Updated regulations for the use of Bluetooth wireless devices on the Airwave network bring exciting possibilities for blue light users and the wider mission-critical communications community.
Short-range wireless connections are part of our daily lives. They link phones, smart speakers, gaming consoles, cameras, computers and dozens more devices.
Bluetooth® is the world’s most popular standard for cable-free connection between devices over short distances*, and use of the technology is growing rapidly in public safety applications. These range from control room operator headsets and wireless remote speaker microphones to sensors used with Conducted Energy Devices that activate a body worn camera once the CED is drawn from its holster.
Until recently, however, the UK Home Office has not permitted use of this ubiquitous technology with Airwave TETRA radios. This restriction has been due to concerns about earlier versions of the Bluetooth standard that exposed users of the Airwave service to potential security vulnerabilities.
This situation has changed with recent iterations of the Bluetooth standard that address security as a foremost concern. Of particular interest from a mission-critical communications perspective, Bluetooth 4.2 and subsequent versions (including Version 5 as supported by the new MXP600 TETRA portable radio) offer major enhancements in encryption and authentication to resist various modes of attack by eavesdroppers. These advances are reflected in updated Home Office guidelines, published in January this year, that now permit the use of Bluetooth 4.2 and above - with Secure Connections Only mode - on the Airwave network in specific use cases, subject to a number of conditions.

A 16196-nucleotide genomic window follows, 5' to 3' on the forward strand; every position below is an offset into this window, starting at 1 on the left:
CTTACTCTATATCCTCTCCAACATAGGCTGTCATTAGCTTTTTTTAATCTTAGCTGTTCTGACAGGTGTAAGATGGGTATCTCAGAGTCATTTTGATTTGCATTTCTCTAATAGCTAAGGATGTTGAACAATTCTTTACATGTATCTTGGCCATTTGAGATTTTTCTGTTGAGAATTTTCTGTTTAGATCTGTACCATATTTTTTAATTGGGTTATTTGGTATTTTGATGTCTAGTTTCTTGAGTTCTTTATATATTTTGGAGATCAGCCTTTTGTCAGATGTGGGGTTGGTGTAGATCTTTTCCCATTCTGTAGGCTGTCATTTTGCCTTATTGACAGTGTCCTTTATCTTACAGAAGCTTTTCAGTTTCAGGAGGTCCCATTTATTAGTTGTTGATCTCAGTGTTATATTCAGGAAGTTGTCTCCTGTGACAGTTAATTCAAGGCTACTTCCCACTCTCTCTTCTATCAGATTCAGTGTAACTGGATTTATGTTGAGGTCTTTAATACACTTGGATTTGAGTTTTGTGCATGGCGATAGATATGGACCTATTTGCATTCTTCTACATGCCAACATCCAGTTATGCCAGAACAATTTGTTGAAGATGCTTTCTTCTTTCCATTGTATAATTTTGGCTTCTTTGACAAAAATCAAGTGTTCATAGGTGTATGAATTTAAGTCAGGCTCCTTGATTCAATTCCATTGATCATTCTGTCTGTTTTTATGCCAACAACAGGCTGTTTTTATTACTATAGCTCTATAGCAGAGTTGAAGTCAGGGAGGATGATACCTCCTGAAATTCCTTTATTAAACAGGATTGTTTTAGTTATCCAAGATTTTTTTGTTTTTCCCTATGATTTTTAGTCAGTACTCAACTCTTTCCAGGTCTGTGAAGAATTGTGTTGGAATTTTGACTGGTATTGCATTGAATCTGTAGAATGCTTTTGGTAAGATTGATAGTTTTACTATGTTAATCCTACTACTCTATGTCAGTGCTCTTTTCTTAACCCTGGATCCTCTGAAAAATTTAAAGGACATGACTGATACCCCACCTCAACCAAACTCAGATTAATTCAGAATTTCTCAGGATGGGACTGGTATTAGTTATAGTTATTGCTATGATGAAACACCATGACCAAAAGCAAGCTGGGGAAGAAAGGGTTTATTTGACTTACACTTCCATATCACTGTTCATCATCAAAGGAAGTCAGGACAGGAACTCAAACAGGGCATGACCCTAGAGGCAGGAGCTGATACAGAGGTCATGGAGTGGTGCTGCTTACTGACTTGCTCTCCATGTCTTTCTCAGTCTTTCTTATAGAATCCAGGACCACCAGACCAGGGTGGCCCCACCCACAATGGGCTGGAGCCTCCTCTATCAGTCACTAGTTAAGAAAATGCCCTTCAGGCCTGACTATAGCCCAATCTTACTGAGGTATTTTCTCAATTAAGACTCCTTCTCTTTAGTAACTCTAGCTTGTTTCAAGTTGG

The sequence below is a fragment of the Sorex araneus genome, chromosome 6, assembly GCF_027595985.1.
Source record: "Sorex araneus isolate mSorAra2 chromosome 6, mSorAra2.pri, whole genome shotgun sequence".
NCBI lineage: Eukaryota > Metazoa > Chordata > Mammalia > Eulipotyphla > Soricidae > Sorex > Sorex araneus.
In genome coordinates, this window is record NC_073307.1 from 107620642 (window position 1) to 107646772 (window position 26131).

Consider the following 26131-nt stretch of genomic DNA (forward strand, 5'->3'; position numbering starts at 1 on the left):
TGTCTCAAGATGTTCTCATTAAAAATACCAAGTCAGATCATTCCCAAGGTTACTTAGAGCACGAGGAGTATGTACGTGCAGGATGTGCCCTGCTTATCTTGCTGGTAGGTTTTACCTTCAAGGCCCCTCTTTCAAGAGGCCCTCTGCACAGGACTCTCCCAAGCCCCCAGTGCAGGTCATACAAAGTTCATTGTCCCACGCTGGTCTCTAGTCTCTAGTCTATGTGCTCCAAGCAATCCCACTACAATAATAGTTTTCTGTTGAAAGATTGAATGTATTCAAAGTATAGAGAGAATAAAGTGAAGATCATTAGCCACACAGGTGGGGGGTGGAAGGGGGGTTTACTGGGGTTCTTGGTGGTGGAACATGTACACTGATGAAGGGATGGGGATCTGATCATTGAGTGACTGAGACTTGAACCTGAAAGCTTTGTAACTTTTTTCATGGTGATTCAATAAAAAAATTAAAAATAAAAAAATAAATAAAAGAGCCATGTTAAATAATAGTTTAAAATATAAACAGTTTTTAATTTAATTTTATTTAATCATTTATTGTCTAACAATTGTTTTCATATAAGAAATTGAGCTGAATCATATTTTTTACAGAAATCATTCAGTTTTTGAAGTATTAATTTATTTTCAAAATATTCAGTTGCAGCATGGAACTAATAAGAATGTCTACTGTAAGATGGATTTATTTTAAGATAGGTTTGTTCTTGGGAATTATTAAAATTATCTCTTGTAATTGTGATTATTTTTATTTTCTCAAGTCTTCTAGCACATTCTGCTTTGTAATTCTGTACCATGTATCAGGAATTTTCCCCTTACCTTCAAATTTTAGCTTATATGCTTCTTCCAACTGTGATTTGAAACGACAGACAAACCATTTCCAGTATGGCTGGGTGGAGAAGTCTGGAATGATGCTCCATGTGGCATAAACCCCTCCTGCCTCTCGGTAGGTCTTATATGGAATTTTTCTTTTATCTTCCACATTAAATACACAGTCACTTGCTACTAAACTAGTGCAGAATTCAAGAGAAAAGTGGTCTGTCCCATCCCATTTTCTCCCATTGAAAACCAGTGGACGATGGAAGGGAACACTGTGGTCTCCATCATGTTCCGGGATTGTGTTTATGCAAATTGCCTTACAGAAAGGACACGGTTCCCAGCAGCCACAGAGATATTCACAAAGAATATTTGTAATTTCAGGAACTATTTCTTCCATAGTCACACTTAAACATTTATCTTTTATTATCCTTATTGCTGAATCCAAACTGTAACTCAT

This change in regulation will have a positive impact on blue light users and the wider mission-critical communications community, opening up new possibilities for Airwave – and the forthcoming ESN – to serve the evolving needs of tomorrow’s connected officers.
Secure Bluetooth connections can enable remote control and interaction between an officer’s TETRA radio and other devices. At its simplest, this could be a wireless earpiece that allows the police officer to hear colleagues’ voices with greater clarity in the noisy environment of a public event or at the scene of an emergency. The wide range of Bluetooth enabled hearing aids and audio accessories can be particularly beneficial for officers who may have difficulties listening to speech through the radio’s built-in speaker.
Enabling the use of Bluetooth on Airwave raises possibilities to connect other devices such as body worn cameras and digital notebooks directly to the network. There’s also the novel potential for interacting with the radio via an app on the officer’s Bluetooth-connected smartphone. This enables simplified workflows with mobile applications by reducing the need for frontline workers to keep switching their attention between devices. For example, accessing radio controls in very dark conditions via their connected smartphone screen may be easier and more convenient for an officer working at night.
As well as improving officers’ situational awareness and task performance, accessing radio functions via a smartphone also supports discreet operations by reducing interest in the activities of a plain-clothed officer by members of the public.
Light, rugged and easy to use, the MXP600 TETRA portable radio is designed and engineered to meet the mission-critical communication needs of today’s frontline workers. Support for Bluetooth® 5 with Secure Connections mode is complemented by powerful end-to-end encryption to resist interception by eavesdroppers.
Country Manager and Head of Sales
UK & Ireland
*Effective operating range between Bluetooth devices is anywhere from over a kilometre to less than a metre.